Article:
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Arts & Culture

After We Die, Our Dust Will Live Forever

dust_bunnies_suzanne_proulx.jpg
Suzanne Proulx
/
http://www.suzanneproulx.com/
Dust Bunnies

Dust is everywhere, but we rarely see it. We shed it from our skin, hair, and nails, leaving little bits of DNA wherever we roam.  More than 100 tons of cosmic dust fall to Earth each day, leaving an archive of every "geochemical" substance that has fallen - at least some of it into our homes.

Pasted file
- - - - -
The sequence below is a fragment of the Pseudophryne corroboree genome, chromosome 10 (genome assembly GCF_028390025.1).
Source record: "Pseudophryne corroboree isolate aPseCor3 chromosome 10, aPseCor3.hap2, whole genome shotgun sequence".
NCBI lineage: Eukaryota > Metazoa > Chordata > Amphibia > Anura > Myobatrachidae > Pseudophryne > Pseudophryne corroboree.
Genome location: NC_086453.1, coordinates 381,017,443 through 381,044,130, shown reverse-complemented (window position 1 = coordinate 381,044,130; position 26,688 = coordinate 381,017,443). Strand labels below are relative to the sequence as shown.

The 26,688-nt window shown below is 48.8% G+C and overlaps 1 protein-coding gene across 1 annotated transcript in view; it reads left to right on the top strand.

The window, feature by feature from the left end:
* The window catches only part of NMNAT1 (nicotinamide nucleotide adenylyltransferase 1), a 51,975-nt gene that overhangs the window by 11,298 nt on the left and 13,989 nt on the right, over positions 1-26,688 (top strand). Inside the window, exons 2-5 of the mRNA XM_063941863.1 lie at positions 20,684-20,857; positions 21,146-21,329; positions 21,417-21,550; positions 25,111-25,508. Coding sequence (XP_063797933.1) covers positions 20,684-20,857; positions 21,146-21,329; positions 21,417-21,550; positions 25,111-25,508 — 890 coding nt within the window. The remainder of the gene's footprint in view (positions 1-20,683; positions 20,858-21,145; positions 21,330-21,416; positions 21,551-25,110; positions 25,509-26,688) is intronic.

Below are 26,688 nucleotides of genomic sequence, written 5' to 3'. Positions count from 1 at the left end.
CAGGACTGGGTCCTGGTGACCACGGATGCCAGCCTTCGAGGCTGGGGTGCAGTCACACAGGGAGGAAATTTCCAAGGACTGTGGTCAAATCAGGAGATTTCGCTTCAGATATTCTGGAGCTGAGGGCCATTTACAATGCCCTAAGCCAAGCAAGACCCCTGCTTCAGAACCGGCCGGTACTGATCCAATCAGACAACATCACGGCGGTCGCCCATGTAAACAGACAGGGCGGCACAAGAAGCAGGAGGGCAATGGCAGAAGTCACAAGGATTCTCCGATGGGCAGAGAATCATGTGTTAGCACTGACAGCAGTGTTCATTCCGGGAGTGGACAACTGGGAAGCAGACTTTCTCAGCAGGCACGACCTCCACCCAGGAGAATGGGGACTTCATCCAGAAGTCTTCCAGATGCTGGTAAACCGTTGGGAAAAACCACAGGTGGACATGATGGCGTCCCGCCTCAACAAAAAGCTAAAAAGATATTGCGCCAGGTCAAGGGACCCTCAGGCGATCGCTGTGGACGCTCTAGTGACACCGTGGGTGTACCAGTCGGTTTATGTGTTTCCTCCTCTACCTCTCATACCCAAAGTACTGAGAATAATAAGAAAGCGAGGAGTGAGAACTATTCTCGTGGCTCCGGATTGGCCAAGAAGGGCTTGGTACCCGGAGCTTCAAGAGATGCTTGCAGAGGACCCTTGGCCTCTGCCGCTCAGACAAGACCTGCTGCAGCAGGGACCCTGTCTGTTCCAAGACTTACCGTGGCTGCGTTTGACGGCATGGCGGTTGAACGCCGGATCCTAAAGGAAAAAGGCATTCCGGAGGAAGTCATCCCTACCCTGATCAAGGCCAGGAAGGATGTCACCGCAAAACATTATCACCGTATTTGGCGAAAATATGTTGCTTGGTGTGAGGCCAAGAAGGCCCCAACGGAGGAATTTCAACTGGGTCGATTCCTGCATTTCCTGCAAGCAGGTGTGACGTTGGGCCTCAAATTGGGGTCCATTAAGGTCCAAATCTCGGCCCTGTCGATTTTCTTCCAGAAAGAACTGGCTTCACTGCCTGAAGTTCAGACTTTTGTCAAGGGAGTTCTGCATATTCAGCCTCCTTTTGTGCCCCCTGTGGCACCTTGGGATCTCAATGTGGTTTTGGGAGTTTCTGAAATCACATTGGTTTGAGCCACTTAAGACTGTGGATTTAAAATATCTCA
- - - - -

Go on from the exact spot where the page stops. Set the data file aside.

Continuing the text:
All of history is recorded in the dust we create: the pollution we make, the fires we start, the chemicals we use, the volcanos that erupt. Scientists can learn about the Roman Empire through the dust that has been compressed each year for thousands of years into layers of ice sheets in Greenland. 

Today, we talk about the science, politics and ephemeral nature of dust.

GUESTS: 

Join the conversation on Facebook and Twitter. 

Colin McEnroe and Chion Wolf contributed to this show.

This show first aired on January 15, 2019

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